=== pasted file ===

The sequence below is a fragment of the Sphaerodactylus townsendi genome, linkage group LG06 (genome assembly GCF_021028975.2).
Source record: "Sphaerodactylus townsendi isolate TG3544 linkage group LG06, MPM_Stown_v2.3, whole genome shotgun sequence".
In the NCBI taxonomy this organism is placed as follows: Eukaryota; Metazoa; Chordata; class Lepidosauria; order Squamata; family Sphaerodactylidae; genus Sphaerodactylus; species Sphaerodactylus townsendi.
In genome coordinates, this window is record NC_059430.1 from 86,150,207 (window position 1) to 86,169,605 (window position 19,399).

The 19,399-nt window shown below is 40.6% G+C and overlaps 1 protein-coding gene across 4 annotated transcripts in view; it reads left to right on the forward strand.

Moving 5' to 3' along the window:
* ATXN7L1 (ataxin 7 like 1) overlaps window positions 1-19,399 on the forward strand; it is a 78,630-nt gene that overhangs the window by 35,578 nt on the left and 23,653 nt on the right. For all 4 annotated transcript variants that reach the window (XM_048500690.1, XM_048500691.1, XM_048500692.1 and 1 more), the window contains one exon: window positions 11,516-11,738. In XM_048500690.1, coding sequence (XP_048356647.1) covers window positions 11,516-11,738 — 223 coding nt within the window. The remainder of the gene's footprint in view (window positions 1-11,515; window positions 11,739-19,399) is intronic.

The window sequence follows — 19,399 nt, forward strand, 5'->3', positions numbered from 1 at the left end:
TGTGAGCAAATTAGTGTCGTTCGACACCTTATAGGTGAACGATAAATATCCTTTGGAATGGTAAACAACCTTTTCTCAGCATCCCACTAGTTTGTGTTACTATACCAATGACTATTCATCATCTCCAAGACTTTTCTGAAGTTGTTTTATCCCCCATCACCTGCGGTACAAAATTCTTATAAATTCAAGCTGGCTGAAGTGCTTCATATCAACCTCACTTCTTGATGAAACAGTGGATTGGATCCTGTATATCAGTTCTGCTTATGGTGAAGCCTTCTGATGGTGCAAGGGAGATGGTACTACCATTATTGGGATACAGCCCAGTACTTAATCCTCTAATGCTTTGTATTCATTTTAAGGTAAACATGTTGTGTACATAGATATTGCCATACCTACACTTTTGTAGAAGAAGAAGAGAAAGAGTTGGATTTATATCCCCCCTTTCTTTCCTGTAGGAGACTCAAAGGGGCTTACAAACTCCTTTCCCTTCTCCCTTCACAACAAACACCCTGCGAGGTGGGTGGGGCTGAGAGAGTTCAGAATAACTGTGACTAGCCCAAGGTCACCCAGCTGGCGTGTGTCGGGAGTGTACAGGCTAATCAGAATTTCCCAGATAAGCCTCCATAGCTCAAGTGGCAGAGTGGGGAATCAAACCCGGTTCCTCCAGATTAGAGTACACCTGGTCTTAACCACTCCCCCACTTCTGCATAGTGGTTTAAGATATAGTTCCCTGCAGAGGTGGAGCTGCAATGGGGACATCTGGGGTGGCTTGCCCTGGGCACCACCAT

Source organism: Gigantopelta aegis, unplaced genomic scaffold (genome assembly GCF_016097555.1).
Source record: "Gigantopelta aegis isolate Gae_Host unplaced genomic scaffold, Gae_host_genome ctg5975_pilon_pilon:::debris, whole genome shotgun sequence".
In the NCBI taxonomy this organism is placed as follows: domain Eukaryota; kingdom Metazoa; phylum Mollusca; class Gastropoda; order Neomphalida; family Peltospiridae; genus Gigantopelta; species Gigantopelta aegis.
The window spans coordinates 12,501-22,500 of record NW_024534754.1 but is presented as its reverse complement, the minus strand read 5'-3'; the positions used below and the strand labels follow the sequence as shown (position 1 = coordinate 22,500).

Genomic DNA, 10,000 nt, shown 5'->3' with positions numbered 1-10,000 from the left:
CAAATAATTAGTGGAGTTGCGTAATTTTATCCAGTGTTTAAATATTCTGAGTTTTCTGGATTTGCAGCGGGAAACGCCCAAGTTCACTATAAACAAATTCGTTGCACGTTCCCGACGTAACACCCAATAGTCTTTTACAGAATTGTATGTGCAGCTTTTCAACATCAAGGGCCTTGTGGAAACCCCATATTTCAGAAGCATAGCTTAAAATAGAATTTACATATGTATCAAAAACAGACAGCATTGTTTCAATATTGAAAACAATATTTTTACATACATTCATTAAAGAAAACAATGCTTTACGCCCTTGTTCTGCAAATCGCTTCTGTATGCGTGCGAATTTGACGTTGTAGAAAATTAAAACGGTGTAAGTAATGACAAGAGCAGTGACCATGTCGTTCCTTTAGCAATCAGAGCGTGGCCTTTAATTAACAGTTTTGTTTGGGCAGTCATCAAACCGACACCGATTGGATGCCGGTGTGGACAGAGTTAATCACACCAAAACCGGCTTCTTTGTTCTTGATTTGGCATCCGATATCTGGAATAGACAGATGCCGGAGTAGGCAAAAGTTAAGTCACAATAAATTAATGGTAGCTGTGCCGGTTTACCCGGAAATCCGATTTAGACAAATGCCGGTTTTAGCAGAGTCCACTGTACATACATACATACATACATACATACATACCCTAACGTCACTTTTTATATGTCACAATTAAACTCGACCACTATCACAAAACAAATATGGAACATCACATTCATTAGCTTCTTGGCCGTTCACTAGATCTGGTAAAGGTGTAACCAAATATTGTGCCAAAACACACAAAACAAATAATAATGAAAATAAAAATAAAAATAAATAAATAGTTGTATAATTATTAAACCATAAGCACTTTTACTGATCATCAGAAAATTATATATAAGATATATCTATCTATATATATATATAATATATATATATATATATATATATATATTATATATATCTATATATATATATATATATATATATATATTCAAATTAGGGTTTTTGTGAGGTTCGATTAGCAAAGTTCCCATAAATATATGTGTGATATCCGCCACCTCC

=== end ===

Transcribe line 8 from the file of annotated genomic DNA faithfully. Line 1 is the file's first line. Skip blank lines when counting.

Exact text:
The window sequence follows — 19,399 nt, forward strand, 5'->3', positions numbered from 1 at the left end: